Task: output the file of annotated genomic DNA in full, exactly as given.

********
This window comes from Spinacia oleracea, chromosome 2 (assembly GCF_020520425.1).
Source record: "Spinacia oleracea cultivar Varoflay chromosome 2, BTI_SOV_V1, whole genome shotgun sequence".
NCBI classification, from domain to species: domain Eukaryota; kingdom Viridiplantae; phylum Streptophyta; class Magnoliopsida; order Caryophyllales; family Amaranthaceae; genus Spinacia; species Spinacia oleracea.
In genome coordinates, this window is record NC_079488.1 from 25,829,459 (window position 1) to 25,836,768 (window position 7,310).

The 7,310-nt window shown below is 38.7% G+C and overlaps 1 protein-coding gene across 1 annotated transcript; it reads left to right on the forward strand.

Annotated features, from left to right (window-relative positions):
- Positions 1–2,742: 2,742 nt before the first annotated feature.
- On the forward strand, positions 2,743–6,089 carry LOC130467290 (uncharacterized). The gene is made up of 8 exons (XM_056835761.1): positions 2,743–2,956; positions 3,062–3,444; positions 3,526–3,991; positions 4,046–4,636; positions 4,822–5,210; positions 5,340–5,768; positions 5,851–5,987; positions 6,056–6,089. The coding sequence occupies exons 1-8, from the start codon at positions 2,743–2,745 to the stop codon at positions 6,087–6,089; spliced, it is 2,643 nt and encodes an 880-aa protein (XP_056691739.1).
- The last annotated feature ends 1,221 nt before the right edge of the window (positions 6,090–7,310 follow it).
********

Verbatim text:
This window comes from Spinacia oleracea, chromosome 2 (assembly GCF_020520425.1).
Source record: "Spinacia oleracea cultivar Varoflay chromosome 2, BTI_SOV_V1, whole genome shotgun sequence".
NCBI classification, from domain to species: domain Eukaryota; kingdom Viridiplantae; phylum Streptophyta; class Magnoliopsida; order Caryophyllales; family Amaranthaceae; genus Spinacia; species Spinacia oleracea.
In genome coordinates, this window is record NC_079488.1 from 25,829,459 (window position 1) to 25,836,768 (window position 7,310).

The 7,310-nt window shown below is 38.7% G+C and overlaps 1 protein-coding gene across 1 annotated transcript; it reads left to right on the forward strand.

Annotated features, from left to right (window-relative positions):
- Positions 1–2,742: 2,742 nt before the first annotated feature.
- On the forward strand, positions 2,743–6,089 carry LOC130467290 (uncharacterized). The gene is made up of 8 exons (XM_056835761.1): positions 2,743–2,956; positions 3,062–3,444; positions 3,526–3,991; positions 4,046–4,636; positions 4,822–5,210; positions 5,340–5,768; positions 5,851–5,987; positions 6,056–6,089. The coding sequence occupies exons 1-8, from the start codon at positions 2,743–2,745 to the stop codon at positions 6,087–6,089; spliced, it is 2,643 nt and encodes an 880-aa protein (XP_056691739.1).
- The last annotated feature ends 1,221 nt before the right edge of the window (positions 6,090–7,310 follow it).